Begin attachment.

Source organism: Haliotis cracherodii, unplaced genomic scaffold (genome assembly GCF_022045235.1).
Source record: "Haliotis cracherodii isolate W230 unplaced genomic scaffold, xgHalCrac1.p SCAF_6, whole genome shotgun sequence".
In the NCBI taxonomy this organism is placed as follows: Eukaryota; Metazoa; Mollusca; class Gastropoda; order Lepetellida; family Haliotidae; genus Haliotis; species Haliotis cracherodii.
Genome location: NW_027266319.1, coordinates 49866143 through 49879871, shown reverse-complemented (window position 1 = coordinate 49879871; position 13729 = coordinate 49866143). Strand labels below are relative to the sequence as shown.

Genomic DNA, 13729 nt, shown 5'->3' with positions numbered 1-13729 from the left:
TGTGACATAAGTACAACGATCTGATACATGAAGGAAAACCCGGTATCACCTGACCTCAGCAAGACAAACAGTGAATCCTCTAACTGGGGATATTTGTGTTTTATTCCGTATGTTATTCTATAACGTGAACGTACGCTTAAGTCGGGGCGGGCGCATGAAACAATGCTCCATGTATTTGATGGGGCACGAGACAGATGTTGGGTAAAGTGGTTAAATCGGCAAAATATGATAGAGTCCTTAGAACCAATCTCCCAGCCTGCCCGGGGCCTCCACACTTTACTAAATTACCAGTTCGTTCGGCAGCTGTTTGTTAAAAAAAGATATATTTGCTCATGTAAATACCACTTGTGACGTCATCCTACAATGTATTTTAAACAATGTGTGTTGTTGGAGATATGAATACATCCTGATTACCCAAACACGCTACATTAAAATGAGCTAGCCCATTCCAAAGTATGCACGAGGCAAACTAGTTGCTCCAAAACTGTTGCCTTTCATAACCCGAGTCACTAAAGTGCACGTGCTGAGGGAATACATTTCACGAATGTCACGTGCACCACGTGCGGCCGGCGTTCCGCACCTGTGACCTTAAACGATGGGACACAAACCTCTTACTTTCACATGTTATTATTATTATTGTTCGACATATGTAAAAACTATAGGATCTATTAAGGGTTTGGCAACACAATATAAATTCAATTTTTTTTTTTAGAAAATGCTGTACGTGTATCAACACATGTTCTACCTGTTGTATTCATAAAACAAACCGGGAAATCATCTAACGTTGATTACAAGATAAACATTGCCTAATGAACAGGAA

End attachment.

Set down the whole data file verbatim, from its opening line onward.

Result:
Source organism: Haliotis cracherodii, unplaced genomic scaffold (genome assembly GCF_022045235.1).
Source record: "Haliotis cracherodii isolate W230 unplaced genomic scaffold, xgHalCrac1.p SCAF_6, whole genome shotgun sequence".
In the NCBI taxonomy this organism is placed as follows: Eukaryota; Metazoa; Mollusca; class Gastropoda; order Lepetellida; family Haliotidae; genus Haliotis; species Haliotis cracherodii.
Genome location: NW_027266319.1, coordinates 49866143 through 49879871, shown reverse-complemented (window position 1 = coordinate 49879871; position 13729 = coordinate 49866143). Strand labels below are relative to the sequence as shown.

Genomic DNA, 13729 nt, shown 5'->3' with positions numbered 1-13729 from the left:
TGTGACATAAGTACAACGATCTGATACATGAAGGAAAACCCGGTATCACCTGACCTCAGCAAGACAAACAGTGAATCCTCTAACTGGGGATATTTGTGTTTTATTCCGTATGTTATTCTATAACGTGAACGTACGCTTAAGTCGGGGCGGGCGCATGAAACAATGCTCCATGTATTTGATGGGGCACGAGACAGATGTTGGGTAAAGTGGTTAAATCGGCAAAATATGATAGAGTCCTTAGAACCAATCTCCCAGCCTGCCCGGGGCCTCCACACTTTACTAAATTACCAGTTCGTTCGGCAGCTGTTTGTTAAAAAAAGATATATTTGCTCATGTAAATACCACTTGTGACGTCATCCTACAATGTATTTTAAACAATGTGTGTTGTTGGAGATATGAATACATCCTGATTACCCAAACACGCTACATTAAAATGAGCTAGCCCATTCCAAAGTATGCACGAGGCAAACTAGTTGCTCCAAAACTGTTGCCTTTCATAACCCGAGTCACTAAAGTGCACGTGCTGAGGGAATACATTTCACGAATGTCACGTGCACCACGTGCGGCCGGCGTTCCGCACCTGTGACCTTAAACGATGGGACACAAACCTCTTACTTTCACATGTTATTATTATTATTGTTCGACATATGTAAAAACTATAGGATCTATTAAGGGTTTGGCAACACAATATAAATTCAATTTTTTTTTTTAGAAAATGCTGTACGTGTATCAACACATGTTCTACCTGTTGTATTCATAAAACAAACCGGGAAATCATCTAACGTTGATTACAAGATAAACATTGCCTAATGAACAGGAA